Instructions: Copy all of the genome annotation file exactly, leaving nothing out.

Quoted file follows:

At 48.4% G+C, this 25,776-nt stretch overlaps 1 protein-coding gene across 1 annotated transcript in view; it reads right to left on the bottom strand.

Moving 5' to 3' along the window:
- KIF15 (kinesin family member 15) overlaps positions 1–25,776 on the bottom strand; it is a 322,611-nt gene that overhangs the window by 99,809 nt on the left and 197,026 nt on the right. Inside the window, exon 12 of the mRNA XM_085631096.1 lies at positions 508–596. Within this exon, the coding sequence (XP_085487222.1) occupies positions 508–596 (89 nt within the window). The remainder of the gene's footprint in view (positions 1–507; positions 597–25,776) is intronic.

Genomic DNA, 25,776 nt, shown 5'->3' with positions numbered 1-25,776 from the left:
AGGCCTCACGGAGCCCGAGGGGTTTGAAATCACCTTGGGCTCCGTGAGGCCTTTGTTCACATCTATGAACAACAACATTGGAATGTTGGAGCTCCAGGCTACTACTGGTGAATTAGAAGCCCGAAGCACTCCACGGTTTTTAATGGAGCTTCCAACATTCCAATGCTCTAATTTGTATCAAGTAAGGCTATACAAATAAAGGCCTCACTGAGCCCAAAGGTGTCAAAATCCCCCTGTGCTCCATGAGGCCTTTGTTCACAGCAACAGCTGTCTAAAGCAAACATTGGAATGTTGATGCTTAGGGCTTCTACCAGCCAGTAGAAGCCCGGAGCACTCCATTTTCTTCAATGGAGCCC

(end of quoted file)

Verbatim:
At 48.4% G+C, this 25,776-nt stretch overlaps 1 protein-coding gene across 1 annotated transcript in view; it reads right to left on the bottom strand.

Moving 5' to 3' along the window:
- KIF15 (kinesin family member 15) overlaps positions 1–25,776 on the bottom strand; it is a 322,611-nt gene that overhangs the window by 99,809 nt on the left and 197,026 nt on the right. Inside the window, exon 12 of the mRNA XM_085631096.1 lies at positions 508–596. Within this exon, the coding sequence (XP_085487222.1) occupies positions 508–596 (89 nt within the window). The remainder of the gene's footprint in view (positions 1–507; positions 597–25,776) is intronic.

Genomic DNA, 25,776 nt, shown 5'->3' with positions numbered 1-25,776 from the left:
AGGCCTCACGGAGCCCGAGGGGTTTGAAATCACCTTGGGCTCCGTGAGGCCTTTGTTCACATCTATGAACAACAACATTGGAATGTTGGAGCTCCAGGCTACTACTGGTGAATTAGAAGCCCGAAGCACTCCACGGTTTTTAATGGAGCTTCCAACATTCCAATGCTCTAATTTGTATCAAGTAAGGCTATACAAATAAAGGCCTCACTGAGCCCAAAGGTGTCAAAATCCCCCTGTGCTCCATGAGGCCTTTGTTCACAGCAACAGCTGTCTAAAGCAAACATTGGAATGTTGATGCTTAGGGCTTCTACCAGCCAGTAGAAGCCCGGAGCACTCCATTTTCTTCAATGGAGCCC